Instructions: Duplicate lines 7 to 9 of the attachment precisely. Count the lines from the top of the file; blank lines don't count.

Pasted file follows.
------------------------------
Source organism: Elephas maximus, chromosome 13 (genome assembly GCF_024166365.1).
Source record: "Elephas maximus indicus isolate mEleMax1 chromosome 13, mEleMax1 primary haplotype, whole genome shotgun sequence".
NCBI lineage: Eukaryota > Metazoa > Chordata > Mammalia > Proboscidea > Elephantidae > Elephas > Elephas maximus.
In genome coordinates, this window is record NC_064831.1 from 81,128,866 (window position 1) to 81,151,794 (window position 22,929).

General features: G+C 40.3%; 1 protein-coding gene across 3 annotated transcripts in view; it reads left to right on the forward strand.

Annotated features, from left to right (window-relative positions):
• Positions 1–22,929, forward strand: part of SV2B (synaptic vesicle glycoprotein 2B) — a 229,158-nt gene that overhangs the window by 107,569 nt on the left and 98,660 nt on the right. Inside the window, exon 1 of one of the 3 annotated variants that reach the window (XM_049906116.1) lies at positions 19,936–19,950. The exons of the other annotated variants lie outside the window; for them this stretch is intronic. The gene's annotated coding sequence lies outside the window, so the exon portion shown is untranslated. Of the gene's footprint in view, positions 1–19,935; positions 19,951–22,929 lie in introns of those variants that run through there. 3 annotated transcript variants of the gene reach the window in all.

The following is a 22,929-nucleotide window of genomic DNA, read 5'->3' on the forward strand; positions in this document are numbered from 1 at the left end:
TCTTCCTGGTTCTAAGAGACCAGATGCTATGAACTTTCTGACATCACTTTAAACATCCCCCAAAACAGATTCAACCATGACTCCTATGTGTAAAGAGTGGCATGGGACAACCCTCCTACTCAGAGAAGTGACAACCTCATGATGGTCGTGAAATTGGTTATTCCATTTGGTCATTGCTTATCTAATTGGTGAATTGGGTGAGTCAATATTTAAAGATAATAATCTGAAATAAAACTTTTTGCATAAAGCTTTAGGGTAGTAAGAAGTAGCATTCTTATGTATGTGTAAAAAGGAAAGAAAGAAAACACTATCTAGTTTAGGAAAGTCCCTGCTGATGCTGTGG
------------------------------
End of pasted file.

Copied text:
• Positions 1–22,929, forward strand: part of SV2B (synaptic vesicle glycoprotein 2B) — a 229,158-nt gene that overhangs the window by 107,569 nt on the left and 98,660 nt on the right. Inside the window, exon 1 of one of the 3 annotated variants that reach the window (XM_049906116.1) lies at positions 19,936–19,950. The exons of the other annotated variants lie outside the window; for them this stretch is intronic. The gene's annotated coding sequence lies outside the window, so the exon portion shown is untranslated. Of the gene's footprint in view, positions 1–19,935; positions 19,951–22,929 lie in introns of those variants that run through there. 3 annotated transcript variants of the gene reach the window in all.

The following is a 22,929-nucleotide window of genomic DNA, read 5'->3' on the forward strand; positions in this document are numbered from 1 at the left end:
TCTTCCTGGTTCTAAGAGACCAGATGCTATGAACTTTCTGACATCACTTTAAACATCCCCCAAAACAGATTCAACCATGACTCCTATGTGTAAAGAGTGGCATGGGACAACCCTCCTACTCAGAGAAGTGACAACCTCATGATGGTCGTGAAATTGGTTATTCCATTTGGTCATTGCTTATCTAATTGGTGAATTGGGTGAGTCAATATTTAAAGATAATAATCTGAAATAAAACTTTTTGCATAAAGCTTTAGGGTAGTAAGAAGTAGCATTCTTATGTATGTGTAAAAAGGAAAGAAAGAAAACACTATCTAGTTTAGGAAAGTCCCTGCTGATGCTGTGG